The Inertia Editorial Intern
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Everyone wants a clean beach. Photo: <a href="https://www.facebook.com/SurfersAgainstSewage">Surfers Against Sewage</a>

Everyone wants a clean beach. Photo: Surfers Against Sewage


The Inertia

Surfers Against Sewage (SAS), an environmental charity protecting United Kingdom waves, oceans and beaches, organized beach clean-ups along the U.K. coastline throughout the month of March, cleaning up tons — 25 tons to be exact — of marine litter. The issue of marine litter may not get the same amount of attention and publicity as the problem of climate change, but that doesn’t make it any less important.

SAS worked to coordinate the Big Spring Beach Clean, which saw an outstanding 3,500 volunteers work together to remove a total of 25 tons of marine litter that had been left scattered along the British coastline. These inspiring volunteers helped clean up 130 beaches across the U.K. As part of the Clean, volunteers took part in the ‘Weirdfish’ competition: participants were encouraged to keep track of the weirdest items found along the coastline while picking up litter. The more interesting items included a Canadian liberal political candidate sign, a set of dentures, a television, a fridge, and a 1970s Tesco yogurt pot — some of those items must have had one hell of a journey.

There was a lot of weird trash out there. Photo: <a href="https://www.facebook.com/SurfersAgainstSewage">Surfers Against Sewage</a>

There was a lot of weird trash out there. Photo: Surfers Against Sewage

The problem of marine litter is not new, and it’s not going to simply go away. Cigarette butts take one to five years to break down in the ocean. Plastic bags take an astonishing 10 to 20 years to break down. Aluminum cans take at least 80 years. The list goes on and on. Each year, six million tons of debris get dumped into our oceans. These numbers are frightening.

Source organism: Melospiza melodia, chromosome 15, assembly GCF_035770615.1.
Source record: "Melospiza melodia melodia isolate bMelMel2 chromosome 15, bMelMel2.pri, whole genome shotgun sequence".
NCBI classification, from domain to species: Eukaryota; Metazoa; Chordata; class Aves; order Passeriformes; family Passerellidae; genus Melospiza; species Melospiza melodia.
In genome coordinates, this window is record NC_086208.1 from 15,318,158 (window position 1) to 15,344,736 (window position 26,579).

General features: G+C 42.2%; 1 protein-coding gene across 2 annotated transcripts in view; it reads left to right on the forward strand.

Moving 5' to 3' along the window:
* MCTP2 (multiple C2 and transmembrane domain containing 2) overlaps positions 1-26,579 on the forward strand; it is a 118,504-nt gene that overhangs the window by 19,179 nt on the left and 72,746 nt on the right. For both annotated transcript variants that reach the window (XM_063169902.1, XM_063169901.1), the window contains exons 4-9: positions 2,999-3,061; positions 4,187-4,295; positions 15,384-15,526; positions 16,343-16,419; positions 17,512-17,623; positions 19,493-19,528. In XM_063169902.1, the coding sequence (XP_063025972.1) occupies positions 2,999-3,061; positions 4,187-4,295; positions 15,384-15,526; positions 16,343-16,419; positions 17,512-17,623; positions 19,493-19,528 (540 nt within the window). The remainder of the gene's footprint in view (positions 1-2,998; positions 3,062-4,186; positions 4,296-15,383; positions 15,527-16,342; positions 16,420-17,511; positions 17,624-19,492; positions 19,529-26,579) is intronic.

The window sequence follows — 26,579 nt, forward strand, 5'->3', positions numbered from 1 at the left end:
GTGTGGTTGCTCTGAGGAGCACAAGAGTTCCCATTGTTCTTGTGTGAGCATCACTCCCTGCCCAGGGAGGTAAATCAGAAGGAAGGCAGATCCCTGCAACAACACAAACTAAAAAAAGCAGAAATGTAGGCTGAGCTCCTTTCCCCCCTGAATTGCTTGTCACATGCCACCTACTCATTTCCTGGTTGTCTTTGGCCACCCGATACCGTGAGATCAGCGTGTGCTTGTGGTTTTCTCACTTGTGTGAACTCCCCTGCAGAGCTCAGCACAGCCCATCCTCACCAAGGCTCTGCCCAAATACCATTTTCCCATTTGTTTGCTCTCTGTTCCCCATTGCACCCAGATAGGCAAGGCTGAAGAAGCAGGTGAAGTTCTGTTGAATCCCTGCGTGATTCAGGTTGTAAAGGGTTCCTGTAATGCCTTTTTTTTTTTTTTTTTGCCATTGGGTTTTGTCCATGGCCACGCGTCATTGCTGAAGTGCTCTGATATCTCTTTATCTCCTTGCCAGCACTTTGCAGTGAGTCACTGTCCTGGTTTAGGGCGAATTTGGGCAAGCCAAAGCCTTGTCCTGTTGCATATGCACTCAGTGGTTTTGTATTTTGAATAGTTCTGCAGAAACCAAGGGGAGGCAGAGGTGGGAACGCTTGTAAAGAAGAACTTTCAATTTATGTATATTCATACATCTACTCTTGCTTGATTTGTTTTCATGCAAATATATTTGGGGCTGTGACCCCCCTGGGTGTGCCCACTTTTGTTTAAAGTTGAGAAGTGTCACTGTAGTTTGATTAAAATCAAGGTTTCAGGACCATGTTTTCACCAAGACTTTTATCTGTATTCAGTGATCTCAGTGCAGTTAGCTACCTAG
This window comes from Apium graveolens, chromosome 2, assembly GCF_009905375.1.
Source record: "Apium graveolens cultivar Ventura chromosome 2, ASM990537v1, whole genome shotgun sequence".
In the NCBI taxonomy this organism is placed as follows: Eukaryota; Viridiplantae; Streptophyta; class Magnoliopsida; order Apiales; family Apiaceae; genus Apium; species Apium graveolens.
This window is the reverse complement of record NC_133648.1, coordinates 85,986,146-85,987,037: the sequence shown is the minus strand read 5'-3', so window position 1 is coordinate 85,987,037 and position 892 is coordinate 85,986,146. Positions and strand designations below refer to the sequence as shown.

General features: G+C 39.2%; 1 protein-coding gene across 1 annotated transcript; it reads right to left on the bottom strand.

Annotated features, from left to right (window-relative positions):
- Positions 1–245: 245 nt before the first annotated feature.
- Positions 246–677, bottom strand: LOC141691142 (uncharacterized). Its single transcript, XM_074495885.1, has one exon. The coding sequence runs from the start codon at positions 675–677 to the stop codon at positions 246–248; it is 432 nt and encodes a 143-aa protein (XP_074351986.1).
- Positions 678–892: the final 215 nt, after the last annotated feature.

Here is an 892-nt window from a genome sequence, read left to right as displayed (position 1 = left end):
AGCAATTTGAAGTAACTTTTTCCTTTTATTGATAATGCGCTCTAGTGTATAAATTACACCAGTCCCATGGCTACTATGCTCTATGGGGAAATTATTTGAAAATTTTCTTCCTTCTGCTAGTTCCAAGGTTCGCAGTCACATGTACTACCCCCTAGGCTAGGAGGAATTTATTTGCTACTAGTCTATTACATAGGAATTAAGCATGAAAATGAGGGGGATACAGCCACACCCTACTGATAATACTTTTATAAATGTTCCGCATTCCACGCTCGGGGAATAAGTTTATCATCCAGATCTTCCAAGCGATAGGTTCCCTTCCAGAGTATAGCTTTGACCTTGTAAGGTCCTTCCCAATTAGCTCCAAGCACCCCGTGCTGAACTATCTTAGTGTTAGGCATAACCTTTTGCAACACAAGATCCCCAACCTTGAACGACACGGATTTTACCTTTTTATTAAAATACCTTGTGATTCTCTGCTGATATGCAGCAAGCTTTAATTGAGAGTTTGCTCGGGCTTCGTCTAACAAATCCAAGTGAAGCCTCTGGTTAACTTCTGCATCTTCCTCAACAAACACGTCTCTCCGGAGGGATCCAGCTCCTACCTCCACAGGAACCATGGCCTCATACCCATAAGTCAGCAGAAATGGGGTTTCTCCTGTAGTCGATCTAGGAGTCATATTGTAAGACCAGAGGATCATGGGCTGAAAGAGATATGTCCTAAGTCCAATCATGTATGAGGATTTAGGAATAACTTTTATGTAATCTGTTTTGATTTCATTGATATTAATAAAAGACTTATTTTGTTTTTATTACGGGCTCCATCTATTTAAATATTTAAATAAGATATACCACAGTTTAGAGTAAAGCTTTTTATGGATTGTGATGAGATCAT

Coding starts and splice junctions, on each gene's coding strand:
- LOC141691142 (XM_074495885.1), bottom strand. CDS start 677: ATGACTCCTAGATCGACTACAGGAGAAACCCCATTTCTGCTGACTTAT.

What can you do about it?

  • First, you can take a page out of SAS’s book: organize a beach clean-up in your area. Grab a few friends, and take a couple trash bags to the beach next time you go. Leave with more trash than you came with.
  • At home, be sure to recycle anything you can. If you take a lunch to school, work or the beach, use a reusable lunchbox or cooler.
  • Most importantly, don’t litter.

Never forget, you can make a difference. One piece of trash may not seem like a big deal to you, but to a marine animal one less piece of trash threatening their environment has the potential to make a huge difference. Surfers Against Sewage takes a stand against marine litter and helps to protect the waves on the U.K. You can take a stand as well. Protect the waves on your beach, don’t wait until the litter rides more waves than you.

It's well worth the trouble. Photo: <a href="https://www.facebook.com/SurfersAgainstSewage">Surfers Against Sewage</a>

It’s well worth the trouble. Photo: Surfers Against Sewage

Keep an eye and an ear out for their next major campaign coming this summer: Barefoot Wine Beach Rescue Project 2014.

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